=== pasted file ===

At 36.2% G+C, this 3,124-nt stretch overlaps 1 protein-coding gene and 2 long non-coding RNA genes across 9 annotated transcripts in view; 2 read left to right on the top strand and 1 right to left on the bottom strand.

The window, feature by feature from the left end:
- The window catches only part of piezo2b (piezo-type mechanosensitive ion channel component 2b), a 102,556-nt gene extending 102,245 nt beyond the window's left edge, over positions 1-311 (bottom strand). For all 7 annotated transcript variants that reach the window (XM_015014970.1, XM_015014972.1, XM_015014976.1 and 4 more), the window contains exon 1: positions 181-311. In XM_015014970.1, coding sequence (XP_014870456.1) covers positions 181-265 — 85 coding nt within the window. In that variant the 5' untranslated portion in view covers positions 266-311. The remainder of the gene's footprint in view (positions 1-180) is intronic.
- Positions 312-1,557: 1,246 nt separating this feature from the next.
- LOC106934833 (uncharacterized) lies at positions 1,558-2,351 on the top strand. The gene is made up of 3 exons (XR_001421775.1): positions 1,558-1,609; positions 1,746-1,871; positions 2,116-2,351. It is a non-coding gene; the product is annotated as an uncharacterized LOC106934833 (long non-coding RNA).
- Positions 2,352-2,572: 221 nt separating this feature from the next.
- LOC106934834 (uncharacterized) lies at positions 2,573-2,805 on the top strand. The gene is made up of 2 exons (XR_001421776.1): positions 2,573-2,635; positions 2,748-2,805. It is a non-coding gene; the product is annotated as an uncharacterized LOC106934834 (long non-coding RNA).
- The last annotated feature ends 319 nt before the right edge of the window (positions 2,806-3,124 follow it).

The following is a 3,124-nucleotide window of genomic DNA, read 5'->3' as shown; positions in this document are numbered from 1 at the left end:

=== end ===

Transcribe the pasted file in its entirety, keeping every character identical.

At 36.2% G+C, this 3,124-nt stretch overlaps 1 protein-coding gene and 2 long non-coding RNA genes across 9 annotated transcripts in view; 2 read left to right on the top strand and 1 right to left on the bottom strand.

The window, feature by feature from the left end:
- The window catches only part of piezo2b (piezo-type mechanosensitive ion channel component 2b), a 102,556-nt gene extending 102,245 nt beyond the window's left edge, over positions 1-311 (bottom strand). For all 7 annotated transcript variants that reach the window (XM_015014970.1, XM_015014972.1, XM_015014976.1 and 4 more), the window contains exon 1: positions 181-311. In XM_015014970.1, coding sequence (XP_014870456.1) covers positions 181-265 — 85 coding nt within the window. In that variant the 5' untranslated portion in view covers positions 266-311. The remainder of the gene's footprint in view (positions 1-180) is intronic.
- Positions 312-1,557: 1,246 nt separating this feature from the next.
- LOC106934833 (uncharacterized) lies at positions 1,558-2,351 on the top strand. The gene is made up of 3 exons (XR_001421775.1): positions 1,558-1,609; positions 1,746-1,871; positions 2,116-2,351. It is a non-coding gene; the product is annotated as an uncharacterized LOC106934833 (long non-coding RNA).
- Positions 2,352-2,572: 221 nt separating this feature from the next.
- LOC106934834 (uncharacterized) lies at positions 2,573-2,805 on the top strand. The gene is made up of 2 exons (XR_001421776.1): positions 2,573-2,635; positions 2,748-2,805. It is a non-coding gene; the product is annotated as an uncharacterized LOC106934834 (long non-coding RNA).
- The last annotated feature ends 319 nt before the right edge of the window (positions 2,806-3,124 follow it).

The following is a 3,124-nucleotide window of genomic DNA, read 5'->3' as shown; positions in this document are numbered from 1 at the left end: